SAN DIEGO (CNS) - San Diegans are generally satisfied with where they live and with municipal services like fire protection, libraries, lifeguards, emergency medical technicians and waste collection, according results of a city- commissioned survey released Wednesday.
The survey by ETC Institute of Olathe, Kansas, found that 48 percent of almost 2,500 respondents found San Diego to be an excellent place to live, while an additional 39 percent thought it was a good place to reside. Only 3 percent found San Diego to be poor or very poor.
Thirty-one percent of those who took the survey via phone or filling out a form said San Diego was an excellent place to raise a family, and another 45 rated the city as good.
Lesser majorities rated San Diego as an excellent or good place to work, retire or begin a career. Only 14 percent said the area was an excellent location to start a business, with an extra 26 percent who said it was good.
``I've been pushing for more openness and transparency so city government can be held accountable and achieve results that help build our better future,'' Mayor Kevin Faulconer said. ``We've never done a survey as robust as this one, and now that we have this data, we can use it to make changes and get better results.''
Only 5 percent termed the city's maintenance of streets, sidewalks and other infrastructure as excellent. Another 19 percent said the city was good in that area.
Streets, sidewalks and infrastructure were named by residents as their top spending priority.
``We know infrastructure is the most important issue for our residents and this survey is just a reminder that there is a lot of work left to do,'' said Councilman Mark Kersey, who chairs of the council's Infrastructure Committee.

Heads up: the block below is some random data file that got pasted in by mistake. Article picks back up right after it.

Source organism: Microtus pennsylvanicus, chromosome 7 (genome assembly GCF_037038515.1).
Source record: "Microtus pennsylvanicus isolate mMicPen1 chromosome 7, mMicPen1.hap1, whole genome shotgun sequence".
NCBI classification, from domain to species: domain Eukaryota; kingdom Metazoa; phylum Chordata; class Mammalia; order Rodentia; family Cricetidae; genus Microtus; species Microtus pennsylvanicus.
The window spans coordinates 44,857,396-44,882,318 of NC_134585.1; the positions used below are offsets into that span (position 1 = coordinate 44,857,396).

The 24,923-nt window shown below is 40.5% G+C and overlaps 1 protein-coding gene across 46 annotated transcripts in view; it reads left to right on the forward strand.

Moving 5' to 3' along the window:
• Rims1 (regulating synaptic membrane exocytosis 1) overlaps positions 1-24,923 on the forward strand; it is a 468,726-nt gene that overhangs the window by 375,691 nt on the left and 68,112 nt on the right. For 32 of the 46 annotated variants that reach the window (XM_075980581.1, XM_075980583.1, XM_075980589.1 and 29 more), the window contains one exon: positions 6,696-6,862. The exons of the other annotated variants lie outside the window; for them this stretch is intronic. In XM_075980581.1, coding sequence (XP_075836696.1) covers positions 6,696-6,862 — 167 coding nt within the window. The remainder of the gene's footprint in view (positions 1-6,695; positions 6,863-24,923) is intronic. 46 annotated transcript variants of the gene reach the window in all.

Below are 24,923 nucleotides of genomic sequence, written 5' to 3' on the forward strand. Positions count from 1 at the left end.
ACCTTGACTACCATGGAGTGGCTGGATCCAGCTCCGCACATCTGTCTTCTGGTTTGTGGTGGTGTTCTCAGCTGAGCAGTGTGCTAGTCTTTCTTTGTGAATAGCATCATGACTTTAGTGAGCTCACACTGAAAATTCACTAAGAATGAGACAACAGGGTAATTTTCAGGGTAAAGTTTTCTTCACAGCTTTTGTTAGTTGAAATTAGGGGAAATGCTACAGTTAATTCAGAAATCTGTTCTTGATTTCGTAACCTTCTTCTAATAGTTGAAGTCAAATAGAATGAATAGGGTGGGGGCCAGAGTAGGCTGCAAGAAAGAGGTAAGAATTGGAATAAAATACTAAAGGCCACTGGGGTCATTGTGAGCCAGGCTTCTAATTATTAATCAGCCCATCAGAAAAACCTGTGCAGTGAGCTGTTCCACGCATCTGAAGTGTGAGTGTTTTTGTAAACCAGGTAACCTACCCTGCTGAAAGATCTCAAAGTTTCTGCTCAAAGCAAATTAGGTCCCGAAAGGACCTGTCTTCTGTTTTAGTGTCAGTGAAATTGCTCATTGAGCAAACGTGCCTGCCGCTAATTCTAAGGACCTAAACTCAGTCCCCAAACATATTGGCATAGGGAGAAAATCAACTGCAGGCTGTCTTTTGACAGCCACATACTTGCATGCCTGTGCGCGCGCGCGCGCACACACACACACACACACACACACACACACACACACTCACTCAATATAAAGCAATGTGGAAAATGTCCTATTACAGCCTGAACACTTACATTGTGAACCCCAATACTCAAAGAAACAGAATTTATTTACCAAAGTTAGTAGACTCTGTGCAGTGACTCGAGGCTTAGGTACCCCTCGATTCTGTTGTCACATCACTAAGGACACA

``By investing more into our streets, sidewalks, libraries, parks and fire stations, Mayor Faulconer and this council have shown their commitment to
this issue,'' Kersey said.
About 43 percent of respondents said city services have improved in quality over the past few years.
Warrior Foundation Freedom Station, a non-profit organization serving ill and injured warriors, broke ground on a second transitional housing facility in San Diego Wednesday.
A one of its kind daycare center for people with Alzheimer's disease, as well as other types of dementia, will soon be open to the public.
About 175 people in a caravan of Central American asylum-seekers rested up Thursday ahead of the final leg of their monthlong journey to seek asylum in the United States, with the Trump administration warning they could be prosecuted, detained and quickly deported.
About 130 Central Americans, mostly women and children, have arrived at the U.S. border with Mexico in a "caravan" of asylum-seeking immigrants that has drawn the fury of President Donald Trump.
A Los Angeles Police Department officer has been charged with attempting to transport two people in the country illegally through an immigration checkpoint in Southern California.
The union representing more than 25,000 University of California service workers and medical technicians announced plans for a three-day strike, citing what it calls stalled contract negotiations.
More than 200 kids and their city employee parents participated in the annual "Take Our Children to Earth Day" Thursday.
Mission Federal ArtWalk returns to Little Italy this weekend with a new theme, "Connecting Creative Communities."